My Kingdom scores a big blow by adding to its roster this new project from Norway and hatched from the mind of Erik Unsgaard, vocalist of blacksters Sarkom, joined by trusted drummer Uruz (Urgehal). In the bio, So Much For Nothing is presented as the authors of “decadent black art,” a definition that might seem ambitious, but which in fact correctly photographs the band’s proposal. After all, both the moniker and the title (Livsgnist, Norwegian for “glimmer of life”), might make one think of yet another depressive black project, and in fact if we really had to pigeonhole this album into a subgenre of metal, this would be the most appropriate placement. In reality, the band gives life to a work that eschews both the minimalist aspects of depressive and the oddities of certain avant-garde black metal; thus , where it often indulges in repetitive solutions or in the desire to amaze at all costs, we find instead sounds oriented toward the search for those emotional aspects capable of making Livsgnist stand out for its quality among the myriad productions of a similar mold. So Much For Nothing completely hit the target, ensuring the necessary stylistic variety not only with the appropriate use of different guests grappling with unconventional instruments for the genre (sax, trumpet, cello, violin) or protagonists of splendid guitar solos, but also with the alternation of vocal solutions, ranging from the classic angry tones of black to the clean singing typical of gothic. Turning to the examination of the individual tracks, one cannot ignore Perfect, which holds true to its title by manifesting itself as a mid tempo characterized by a catchy refrain, the title track with its engaging opening riff and its admirably melancholic ending, and New Life, New Beginning, which opens in the sign of Eirik Renton’s trumpet. Also deserving of special mention is Suffer In Silence, which features the most distinguished guest, Niklas Kvarforth, who, by lending his voice in this track, provides a sort of imprimatur to the entire album; on the other hand, the mastermind of Shining may certainly be a controversial figure, but his ascendancy within the Scandinavian extreme scene cannot in any way be ignored. Livsgnist is ultimately the effective staging of the evil of living that, in those latitudes, finds its natural artistic outlet in this particular musical genre; we only hope that So Much For Nothing will not remain an extemporaneous project but that a follow-up will be given to this work that deserves due attention from all those who love dark and melancholic sounds.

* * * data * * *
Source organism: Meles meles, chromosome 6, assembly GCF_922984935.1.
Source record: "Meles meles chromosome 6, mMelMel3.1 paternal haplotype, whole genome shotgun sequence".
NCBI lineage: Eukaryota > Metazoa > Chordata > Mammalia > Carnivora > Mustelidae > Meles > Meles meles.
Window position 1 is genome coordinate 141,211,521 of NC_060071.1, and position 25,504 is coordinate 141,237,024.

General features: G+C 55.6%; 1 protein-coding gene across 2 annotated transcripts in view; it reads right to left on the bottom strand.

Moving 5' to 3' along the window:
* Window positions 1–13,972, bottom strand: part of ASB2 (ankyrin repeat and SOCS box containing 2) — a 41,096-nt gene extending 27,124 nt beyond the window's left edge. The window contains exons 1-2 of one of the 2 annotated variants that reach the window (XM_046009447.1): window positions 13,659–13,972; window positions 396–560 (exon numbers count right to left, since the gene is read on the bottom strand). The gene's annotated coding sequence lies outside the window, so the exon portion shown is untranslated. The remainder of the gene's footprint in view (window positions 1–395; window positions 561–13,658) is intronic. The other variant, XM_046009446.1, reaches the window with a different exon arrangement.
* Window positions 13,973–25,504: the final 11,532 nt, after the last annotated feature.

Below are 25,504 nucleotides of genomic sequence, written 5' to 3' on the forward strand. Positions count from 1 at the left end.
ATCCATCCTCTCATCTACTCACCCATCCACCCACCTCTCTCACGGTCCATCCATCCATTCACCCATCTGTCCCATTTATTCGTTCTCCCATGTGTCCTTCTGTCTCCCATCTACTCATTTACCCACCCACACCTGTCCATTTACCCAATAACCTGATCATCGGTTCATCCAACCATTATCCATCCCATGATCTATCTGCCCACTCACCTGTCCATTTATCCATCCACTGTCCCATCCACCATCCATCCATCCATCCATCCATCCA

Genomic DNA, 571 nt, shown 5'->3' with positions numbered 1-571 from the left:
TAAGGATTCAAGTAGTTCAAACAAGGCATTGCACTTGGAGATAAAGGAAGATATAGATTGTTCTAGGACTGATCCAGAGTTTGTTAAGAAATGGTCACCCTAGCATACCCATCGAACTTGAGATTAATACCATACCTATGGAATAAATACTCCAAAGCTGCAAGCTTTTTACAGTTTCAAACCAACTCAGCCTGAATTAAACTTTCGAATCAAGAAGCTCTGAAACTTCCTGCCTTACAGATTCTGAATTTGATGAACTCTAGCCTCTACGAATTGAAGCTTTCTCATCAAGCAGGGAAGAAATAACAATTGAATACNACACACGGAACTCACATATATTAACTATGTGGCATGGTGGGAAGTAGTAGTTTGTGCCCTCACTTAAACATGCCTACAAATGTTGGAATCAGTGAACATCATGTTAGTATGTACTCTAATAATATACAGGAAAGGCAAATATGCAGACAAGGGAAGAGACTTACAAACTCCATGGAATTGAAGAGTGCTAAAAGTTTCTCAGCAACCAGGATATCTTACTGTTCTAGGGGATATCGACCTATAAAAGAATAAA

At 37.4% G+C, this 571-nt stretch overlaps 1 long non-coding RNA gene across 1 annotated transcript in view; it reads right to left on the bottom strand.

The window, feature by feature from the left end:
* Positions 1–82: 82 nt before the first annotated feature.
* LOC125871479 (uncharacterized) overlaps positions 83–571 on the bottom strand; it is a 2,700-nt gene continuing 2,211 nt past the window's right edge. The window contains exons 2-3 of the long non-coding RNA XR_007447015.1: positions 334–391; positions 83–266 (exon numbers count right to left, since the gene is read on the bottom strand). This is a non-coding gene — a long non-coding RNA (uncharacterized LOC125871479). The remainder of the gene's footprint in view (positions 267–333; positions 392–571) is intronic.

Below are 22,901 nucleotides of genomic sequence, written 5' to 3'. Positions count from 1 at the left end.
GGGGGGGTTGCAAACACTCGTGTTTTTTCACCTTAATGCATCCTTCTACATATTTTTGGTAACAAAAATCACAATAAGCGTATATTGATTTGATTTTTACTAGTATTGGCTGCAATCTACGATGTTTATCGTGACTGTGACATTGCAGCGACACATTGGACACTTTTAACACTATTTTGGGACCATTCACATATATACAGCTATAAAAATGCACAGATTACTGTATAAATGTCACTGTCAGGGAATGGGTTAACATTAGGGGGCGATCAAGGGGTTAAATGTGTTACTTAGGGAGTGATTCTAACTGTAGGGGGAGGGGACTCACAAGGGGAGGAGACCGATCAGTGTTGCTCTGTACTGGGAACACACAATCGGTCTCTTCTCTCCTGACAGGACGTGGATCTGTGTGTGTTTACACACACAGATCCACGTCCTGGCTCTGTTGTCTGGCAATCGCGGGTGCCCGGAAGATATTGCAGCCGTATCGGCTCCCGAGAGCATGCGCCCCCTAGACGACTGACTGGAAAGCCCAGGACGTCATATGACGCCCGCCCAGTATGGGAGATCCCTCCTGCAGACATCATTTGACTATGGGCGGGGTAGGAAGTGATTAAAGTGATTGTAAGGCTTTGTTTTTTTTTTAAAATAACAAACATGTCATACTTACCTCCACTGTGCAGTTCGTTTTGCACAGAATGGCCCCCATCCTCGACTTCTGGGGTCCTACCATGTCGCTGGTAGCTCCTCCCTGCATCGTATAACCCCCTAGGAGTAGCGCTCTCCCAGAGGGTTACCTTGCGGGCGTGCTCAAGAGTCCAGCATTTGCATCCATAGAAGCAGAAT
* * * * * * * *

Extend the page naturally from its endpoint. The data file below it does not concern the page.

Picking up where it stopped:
2012 – My Kingdom Music